Two important features were back, back, BACK above the fold - the search box and the "Add as home page..." link. They were important because the search box helped visitors to quickly find what they were looking for, and the "home page" bit encouraged them to keep on returning time and again. I should have featured these above the scroll all along, but... oh well, web building is a continuous learning process!
I felt that English Banana.com looked more fun and welcoming at first glance than ever before, and if you scrolled down you could still find all of the links to download the books... And if you kept on scrolling down you could find a distant relative of the menu that was first on the home page way back in 2005 (see above). How things had changed since then!
August: I added fifty new games to English Banana.com ready for the autumn term.
1st September: A big milestone: more than 100,000 free English Banana.com books had been downloaded since 19th July 2007.
1st September: Talk a Lot Elementary Book 2 (ISBN-13: 9780955701528) was published (see above). This book was dedicated to my wife and daughter (as was the first volume), as well as to Sylwia and Piotr, two friends and students from the original Łukta courses, who had really encouraged me by their positive responses to the embryonic Talk a Lot materials.
27th September: By September 2008 I had moved back to the UK for a few months - partly to have a break from life in Poland - and was teaching English to teenagers and adults at a private school in Cambridge on a three month contract. I decided to try to set up a free English course, and advertised on community site Gumtree.com to see if any students would be interested (see ad above). I really didn't think that anybody would reply, but was pleasantly surprised when enough students responded for me to be able to start a course within two weeks. Here are extracts from some of the emails that I got in response to the ad:
"Good morning! I'm K. from Korea. Is it really free? Is it related religion? I really want this class. If you don't mind, could you send mail about my question for me? Thank you." - from K.
"Hi, I am 46 old lady from Poland and interested in learn English for free in Cambridge." - from L.T.
"Hi Matt! I'm a young French professional working in Cambridge. Are your courses still on going? If yes, can you give me the details concerning the time, date and location! Thanks a lot." - from V.
"Hi, my name is L., i would be interested on this english lessons for my mother, she is 52 years and already has done a pair of courses, could you please send some information about it? I will be really appreciated." - from L.
"Hi matt, I'm V. from China. I want to improve my English especially the oral English. I'm interested with your class. Could you tell me more details about your class? Hope to hear from you soon. Thanks," - from V.
I arranged the first lesson for Saturday 27th September, at a small coffee shop above a bookshop in Cambridge city centre. It was free for us to meet there - which minimised my costs - and I obtained permission from staff working there before the first meeting. I was expecting around eight students, and three students came, although others expressed apologies via email that they hadn't been able to make it. At the next lesson the following Saturday eight students attended, including people who had read about the course on Gumtree.com and came along on the off-chance. I was using Talk a Lot materials each week to teach vocabulary, word and sentence stress, and for students to practise discussion questions together. There was a nice atmosphere and the students enjoyed it, although I insisted that they bought a coffee, if they could, to support the coffee shop who had provided the free venue.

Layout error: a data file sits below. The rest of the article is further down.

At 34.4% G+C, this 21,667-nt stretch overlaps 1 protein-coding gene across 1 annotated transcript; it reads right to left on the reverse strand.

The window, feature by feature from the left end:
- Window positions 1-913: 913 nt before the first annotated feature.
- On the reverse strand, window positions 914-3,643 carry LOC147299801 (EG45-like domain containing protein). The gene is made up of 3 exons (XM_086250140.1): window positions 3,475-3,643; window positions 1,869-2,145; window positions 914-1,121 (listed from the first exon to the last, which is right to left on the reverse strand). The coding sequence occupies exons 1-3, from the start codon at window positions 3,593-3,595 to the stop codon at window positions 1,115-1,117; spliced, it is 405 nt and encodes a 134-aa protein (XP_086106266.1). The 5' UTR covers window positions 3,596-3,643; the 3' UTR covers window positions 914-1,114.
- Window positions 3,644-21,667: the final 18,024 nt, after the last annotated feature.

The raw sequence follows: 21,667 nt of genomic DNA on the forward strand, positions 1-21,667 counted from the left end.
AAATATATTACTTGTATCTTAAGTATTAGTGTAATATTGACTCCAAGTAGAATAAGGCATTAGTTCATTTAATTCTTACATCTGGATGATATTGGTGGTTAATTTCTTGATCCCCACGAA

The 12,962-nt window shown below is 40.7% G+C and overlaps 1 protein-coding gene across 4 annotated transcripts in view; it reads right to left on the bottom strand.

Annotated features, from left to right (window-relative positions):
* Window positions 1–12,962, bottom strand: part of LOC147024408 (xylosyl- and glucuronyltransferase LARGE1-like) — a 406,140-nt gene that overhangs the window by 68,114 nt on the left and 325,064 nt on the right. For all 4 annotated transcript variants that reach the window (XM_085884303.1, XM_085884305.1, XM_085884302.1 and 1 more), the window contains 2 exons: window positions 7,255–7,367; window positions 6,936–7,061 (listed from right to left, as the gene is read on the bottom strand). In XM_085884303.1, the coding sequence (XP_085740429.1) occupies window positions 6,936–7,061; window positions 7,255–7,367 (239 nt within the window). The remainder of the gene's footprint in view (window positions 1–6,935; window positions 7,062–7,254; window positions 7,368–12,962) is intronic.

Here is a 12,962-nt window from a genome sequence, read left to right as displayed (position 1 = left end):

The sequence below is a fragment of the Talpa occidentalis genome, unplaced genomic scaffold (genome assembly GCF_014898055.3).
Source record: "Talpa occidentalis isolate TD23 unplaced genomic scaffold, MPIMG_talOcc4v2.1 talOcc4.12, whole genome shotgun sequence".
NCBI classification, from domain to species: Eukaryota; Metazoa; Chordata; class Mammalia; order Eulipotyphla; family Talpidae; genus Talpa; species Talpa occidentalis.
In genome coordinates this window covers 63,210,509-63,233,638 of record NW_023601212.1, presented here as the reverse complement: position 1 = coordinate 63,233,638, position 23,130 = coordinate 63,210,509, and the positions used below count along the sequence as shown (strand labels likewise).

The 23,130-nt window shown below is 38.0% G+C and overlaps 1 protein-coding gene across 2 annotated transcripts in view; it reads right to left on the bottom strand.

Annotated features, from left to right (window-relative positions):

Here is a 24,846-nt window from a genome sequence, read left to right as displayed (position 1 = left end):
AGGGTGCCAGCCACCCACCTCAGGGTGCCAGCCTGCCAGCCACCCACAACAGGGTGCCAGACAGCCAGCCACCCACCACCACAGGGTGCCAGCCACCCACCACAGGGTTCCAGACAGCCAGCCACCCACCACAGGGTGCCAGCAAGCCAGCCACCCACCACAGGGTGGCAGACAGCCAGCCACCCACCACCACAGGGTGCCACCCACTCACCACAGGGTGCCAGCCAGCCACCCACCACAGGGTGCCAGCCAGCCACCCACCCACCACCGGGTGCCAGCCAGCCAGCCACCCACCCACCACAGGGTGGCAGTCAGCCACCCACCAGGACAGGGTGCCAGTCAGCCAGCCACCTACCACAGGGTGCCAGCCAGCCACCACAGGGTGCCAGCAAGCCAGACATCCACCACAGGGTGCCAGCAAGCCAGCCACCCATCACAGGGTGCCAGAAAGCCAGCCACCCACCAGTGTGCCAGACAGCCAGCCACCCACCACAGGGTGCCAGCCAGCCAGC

At the same time I was looking for a more professional venue. I found a church hall where the hire cost was £34 per week for two hours (plus public liability insurance costs), with a minimum booking of 10 weeks. I wanted to book it, but held back because of the costs involved and because I wasn't sure about the commitment level of the students - or how long I would be in the UK. Also, I didn't want the free course to be "related religion". I wanted it to be free, without any strings attached. A genuine good offer. Having gained eight students on the course - which was enough for the venue at the coffee shop - we took up two tables there! - I didn't renew the ad on Gumtree, because I felt that we had enough students. On the third Saturday lesson (11th October) only three students attended. After that, for work reasons, I had to change the day to a Wednesday, and at around the same time I went back to Poland for a weekend, so the next lesson was on Wednesday 29th October. The Wednesday switch meant changing venues too, and we moved to a different coffee shop (opposite King's College Chapel, on King's Parade), where we had even less space. Only two students came - one who had been to every lesson so far, and a new student.